HOUSTON -- The Brit who stripped to a thong and danced a jig
on the field before a stunned Super Bowl crowd intends to plead
not guilty to trespassing because no one told him he couldn't do it,
he said after a court appearance Tuesday.
Mark Francis Roberts, 39, was fully clothed and advertising-free
when he visited a county court-at-law in downtown Houston. After he
agreed to another hearing on April 22, Roberts told The Associated
Press he planned to go to trial on the misdemeanor charge.
Roberts, asked by attorney Sharon Levine not to discuss the case
specifically, said he didn't mind the prospect of two more
trans-Atlantic flights for the hearing and a trial.
"I like to fly," the Liverpudlian said.
The post-Super Bowl chatter was dominated by halftime performer
Janet Jackson's baring of her right breast on national television,
although few in the stadium noticed it. Conversely, CBS didn't air
Roberts' antics but he was in full view of fans in their seats.
Plenty of other cameras captured him, however, and his stunt was
shown repeatedly on television and on the Internet after the game.
Roberts doesn't deny he was the one who darted onto the Reliant
Stadium field in a tear-away referee's uniform, stripped near the
kicking tee before the second half began and started dancing and
displaying a skin-borne advertisement for an online casino.
Police were slow to react, and Roberts appeared to be running
out of dance moves before they finally charged the field. New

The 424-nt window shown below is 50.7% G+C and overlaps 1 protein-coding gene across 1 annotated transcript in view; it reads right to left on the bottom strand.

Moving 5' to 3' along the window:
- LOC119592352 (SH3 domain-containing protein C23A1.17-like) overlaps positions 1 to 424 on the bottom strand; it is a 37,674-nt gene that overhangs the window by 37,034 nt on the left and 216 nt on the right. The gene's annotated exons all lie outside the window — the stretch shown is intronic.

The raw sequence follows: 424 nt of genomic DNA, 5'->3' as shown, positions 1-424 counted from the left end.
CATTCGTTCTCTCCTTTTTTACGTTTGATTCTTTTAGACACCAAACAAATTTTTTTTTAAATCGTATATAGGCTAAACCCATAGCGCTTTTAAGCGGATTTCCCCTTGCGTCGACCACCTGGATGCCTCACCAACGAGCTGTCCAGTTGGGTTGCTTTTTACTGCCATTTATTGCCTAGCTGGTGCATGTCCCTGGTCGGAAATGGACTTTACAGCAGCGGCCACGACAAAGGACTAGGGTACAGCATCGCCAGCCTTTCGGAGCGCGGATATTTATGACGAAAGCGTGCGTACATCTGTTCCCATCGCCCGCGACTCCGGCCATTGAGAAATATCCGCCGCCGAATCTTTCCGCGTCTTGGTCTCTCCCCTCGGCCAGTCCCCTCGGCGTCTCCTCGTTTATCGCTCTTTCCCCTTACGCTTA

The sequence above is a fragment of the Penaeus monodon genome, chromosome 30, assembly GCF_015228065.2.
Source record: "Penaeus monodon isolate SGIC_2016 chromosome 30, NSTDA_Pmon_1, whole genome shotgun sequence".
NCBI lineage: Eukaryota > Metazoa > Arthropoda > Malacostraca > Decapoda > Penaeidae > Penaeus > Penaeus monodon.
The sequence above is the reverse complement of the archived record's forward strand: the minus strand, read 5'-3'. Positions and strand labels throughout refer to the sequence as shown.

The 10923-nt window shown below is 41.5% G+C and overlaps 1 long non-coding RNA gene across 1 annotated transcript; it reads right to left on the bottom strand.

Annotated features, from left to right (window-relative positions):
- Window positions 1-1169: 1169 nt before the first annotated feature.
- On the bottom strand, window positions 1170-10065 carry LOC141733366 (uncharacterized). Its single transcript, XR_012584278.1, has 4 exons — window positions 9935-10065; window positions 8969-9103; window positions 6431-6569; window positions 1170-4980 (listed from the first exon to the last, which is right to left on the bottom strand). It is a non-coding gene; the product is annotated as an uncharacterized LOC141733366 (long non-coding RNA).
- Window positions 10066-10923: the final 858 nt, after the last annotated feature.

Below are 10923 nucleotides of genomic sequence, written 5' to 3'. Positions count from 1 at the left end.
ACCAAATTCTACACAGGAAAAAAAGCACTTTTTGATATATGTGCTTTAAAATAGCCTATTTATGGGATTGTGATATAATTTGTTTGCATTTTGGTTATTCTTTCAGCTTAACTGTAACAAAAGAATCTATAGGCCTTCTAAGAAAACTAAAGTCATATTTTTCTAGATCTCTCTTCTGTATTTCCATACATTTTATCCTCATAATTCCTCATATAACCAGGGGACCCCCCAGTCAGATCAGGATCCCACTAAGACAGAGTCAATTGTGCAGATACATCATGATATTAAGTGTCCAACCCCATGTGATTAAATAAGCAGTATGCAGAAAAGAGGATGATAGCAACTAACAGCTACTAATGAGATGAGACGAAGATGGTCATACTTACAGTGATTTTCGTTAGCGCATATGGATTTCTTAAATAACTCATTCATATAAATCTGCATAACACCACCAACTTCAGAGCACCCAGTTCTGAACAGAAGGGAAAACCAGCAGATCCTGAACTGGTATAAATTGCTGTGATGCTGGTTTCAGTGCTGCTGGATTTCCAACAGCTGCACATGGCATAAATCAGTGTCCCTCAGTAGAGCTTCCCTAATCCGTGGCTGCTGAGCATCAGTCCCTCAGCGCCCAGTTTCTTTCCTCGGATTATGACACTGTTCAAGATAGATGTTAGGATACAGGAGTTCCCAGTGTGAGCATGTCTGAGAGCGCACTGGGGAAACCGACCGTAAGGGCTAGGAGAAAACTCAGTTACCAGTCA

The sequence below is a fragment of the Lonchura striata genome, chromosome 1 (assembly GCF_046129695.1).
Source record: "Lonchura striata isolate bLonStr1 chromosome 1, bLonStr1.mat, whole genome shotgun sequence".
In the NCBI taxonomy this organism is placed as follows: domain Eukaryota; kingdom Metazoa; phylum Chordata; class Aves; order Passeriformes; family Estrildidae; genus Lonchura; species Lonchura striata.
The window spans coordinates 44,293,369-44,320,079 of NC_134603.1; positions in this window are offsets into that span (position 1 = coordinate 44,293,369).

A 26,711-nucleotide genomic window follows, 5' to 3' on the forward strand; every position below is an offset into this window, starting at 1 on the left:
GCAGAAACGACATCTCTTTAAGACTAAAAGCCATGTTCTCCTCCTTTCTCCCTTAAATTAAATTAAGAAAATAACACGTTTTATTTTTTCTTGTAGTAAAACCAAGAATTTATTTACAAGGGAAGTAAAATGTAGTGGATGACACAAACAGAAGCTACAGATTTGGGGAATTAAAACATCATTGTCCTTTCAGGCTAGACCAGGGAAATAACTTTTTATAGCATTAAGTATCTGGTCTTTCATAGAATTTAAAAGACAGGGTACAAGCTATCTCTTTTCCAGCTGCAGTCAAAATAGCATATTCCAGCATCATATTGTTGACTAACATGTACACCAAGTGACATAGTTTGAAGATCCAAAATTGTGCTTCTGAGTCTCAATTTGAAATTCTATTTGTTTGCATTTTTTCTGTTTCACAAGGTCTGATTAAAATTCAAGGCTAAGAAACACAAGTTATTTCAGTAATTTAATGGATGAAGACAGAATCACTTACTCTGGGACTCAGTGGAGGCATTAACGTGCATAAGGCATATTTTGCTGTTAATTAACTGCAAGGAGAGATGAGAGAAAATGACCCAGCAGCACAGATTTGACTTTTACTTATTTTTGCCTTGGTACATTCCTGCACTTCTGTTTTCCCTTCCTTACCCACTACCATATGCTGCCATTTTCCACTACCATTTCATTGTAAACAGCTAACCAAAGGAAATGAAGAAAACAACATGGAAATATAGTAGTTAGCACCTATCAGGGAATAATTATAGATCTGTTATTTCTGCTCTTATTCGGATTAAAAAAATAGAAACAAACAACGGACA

England Patriots linebacker Matt Chatham leveled Roberts, who was
carried from the field by officers.
His sponsor carries images of the incident on its Web site and
Roberts does the same on his own Internet page,
"I'm not charged with streaking," Roberts said.
The contention of Roberts and Levine, who works for famed
attorney Richard "Racehorse" Haynes, is that no one told Roberts
he was not allowed on the field.
"It's on video, so there's no question as to what happened,"
Levine said. "It's just a question as to whether he violated any
"Under trespass you're entitled to a warning that entrance is
And Roberts said he saw no such warnings.
"Nothing at all," he said.
Police said Roberts got into the game with a legitimate ticket
wearing a referee outfit held together with Velcro under civilian
clothes. He was charged with criminal trespass and public
According to his site, Roberts has streaked more than 300 times.
He has cases pending in Paris and back home in Liverpool, and his
Super Bowl moment was his first North American venture.
If convicted of the Class B misdemeanor, Roberts could spend up
to six months in jail and pay a fine of up to $2,000. A trial
setting likely would come this summer.